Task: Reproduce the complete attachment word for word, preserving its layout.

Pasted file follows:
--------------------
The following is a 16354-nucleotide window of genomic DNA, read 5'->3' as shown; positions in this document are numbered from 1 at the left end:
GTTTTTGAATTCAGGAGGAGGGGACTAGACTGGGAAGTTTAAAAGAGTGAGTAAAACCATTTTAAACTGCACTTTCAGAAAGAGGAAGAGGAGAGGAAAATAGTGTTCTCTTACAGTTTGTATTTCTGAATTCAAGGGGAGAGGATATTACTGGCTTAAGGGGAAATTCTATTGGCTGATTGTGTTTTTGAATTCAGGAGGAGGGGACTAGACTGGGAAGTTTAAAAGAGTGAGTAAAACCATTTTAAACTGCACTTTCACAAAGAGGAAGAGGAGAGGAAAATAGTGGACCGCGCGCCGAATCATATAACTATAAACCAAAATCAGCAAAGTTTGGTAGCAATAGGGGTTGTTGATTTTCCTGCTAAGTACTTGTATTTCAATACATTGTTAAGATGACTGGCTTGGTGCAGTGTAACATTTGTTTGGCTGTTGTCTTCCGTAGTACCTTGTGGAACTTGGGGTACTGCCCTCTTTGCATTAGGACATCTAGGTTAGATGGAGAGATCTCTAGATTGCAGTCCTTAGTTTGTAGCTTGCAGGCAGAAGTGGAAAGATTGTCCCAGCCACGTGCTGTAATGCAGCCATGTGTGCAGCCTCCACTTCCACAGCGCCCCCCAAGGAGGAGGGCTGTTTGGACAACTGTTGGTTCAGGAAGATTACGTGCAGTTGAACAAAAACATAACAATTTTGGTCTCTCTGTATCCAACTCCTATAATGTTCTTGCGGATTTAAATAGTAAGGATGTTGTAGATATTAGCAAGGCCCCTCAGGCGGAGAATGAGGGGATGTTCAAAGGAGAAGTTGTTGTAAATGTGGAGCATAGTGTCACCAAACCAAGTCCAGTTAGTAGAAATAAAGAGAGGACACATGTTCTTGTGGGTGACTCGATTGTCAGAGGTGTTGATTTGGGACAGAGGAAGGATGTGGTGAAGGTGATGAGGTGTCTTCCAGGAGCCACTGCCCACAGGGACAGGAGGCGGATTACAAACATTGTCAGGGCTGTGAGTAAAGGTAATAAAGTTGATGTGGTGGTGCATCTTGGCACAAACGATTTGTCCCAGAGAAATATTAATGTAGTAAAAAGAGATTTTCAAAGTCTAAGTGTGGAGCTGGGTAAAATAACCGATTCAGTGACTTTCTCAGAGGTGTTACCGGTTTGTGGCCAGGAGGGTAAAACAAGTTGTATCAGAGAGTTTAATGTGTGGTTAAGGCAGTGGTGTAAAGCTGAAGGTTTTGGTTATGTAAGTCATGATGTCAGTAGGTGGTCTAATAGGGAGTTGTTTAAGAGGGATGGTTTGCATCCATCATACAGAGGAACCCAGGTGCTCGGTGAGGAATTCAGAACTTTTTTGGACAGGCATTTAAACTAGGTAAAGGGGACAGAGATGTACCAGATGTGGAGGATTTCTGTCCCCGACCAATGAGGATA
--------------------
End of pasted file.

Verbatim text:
The following is a 16354-nucleotide window of genomic DNA, read 5'->3' as shown; positions in this document are numbered from 1 at the left end:
GTTTTTGAATTCAGGAGGAGGGGACTAGACTGGGAAGTTTAAAAGAGTGAGTAAAACCATTTTAAACTGCACTTTCAGAAAGAGGAAGAGGAGAGGAAAATAGTGTTCTCTTACAGTTTGTATTTCTGAATTCAAGGGGAGAGGATATTACTGGCTTAAGGGGAAATTCTATTGGCTGATTGTGTTTTTGAATTCAGGAGGAGGGGACTAGACTGGGAAGTTTAAAAGAGTGAGTAAAACCATTTTAAACTGCACTTTCACAAAGAGGAAGAGGAGAGGAAAATAGTGGACCGCGCGCCGAATCATATAACTATAAACCAAAATCAGCAAAGTTTGGTAGCAATAGGGGTTGTTGATTTTCCTGCTAAGTACTTGTATTTCAATACATTGTTAAGATGACTGGCTTGGTGCAGTGTAACATTTGTTTGGCTGTTGTCTTCCGTAGTACCTTGTGGAACTTGGGGTACTGCCCTCTTTGCATTAGGACATCTAGGTTAGATGGAGAGATCTCTAGATTGCAGTCCTTAGTTTGTAGCTTGCAGGCAGAAGTGGAAAGATTGTCCCAGCCACGTGCTGTAATGCAGCCATGTGTGCAGCCTCCACTTCCACAGCGCCCCCCAAGGAGGAGGGCTGTTTGGACAACTGTTGGTTCAGGAAGATTACGTGCAGTTGAACAAAAACATAACAATTTTGGTCTCTCTGTATCCAACTCCTATAATGTTCTTGCGGATTTAAATAGTAAGGATGTTGTAGATATTAGCAAGGCCCCTCAGGCGGAGAATGAGGGGATGTTCAAAGGAGAAGTTGTTGTAAATGTGGAGCATAGTGTCACCAAACCAAGTCCAGTTAGTAGAAATAAAGAGAGGACACATGTTCTTGTGGGTGACTCGATTGTCAGAGGTGTTGATTTGGGACAGAGGAAGGATGTGGTGAAGGTGATGAGGTGTCTTCCAGGAGCCACTGCCCACAGGGACAGGAGGCGGATTACAAACATTGTCAGGGCTGTGAGTAAAGGTAATAAAGTTGATGTGGTGGTGCATCTTGGCACAAACGATTTGTCCCAGAGAAATATTAATGTAGTAAAAAGAGATTTTCAAAGTCTAAGTGTGGAGCTGGGTAAAATAACCGATTCAGTGACTTTCTCAGAGGTGTTACCGGTTTGTGGCCAGGAGGGTAAAACAAGTTGTATCAGAGAGTTTAATGTGTGGTTAAGGCAGTGGTGTAAAGCTGAAGGTTTTGGTTATGTAAGTCATGATGTCAGTAGGTGGTCTAATAGGGAGTTGTTTAAGAGGGATGGTTTGCATCCATCATACAGAGGAACCCAGGTGCTCGGTGAGGAATTCAGAACTTTTTTGGACAGGCATTTAAACTAGGTAAAGGGGACAGAGATGTACCAGATGTGGAGGATTTCTGTCCCCGACCAATGAGGATA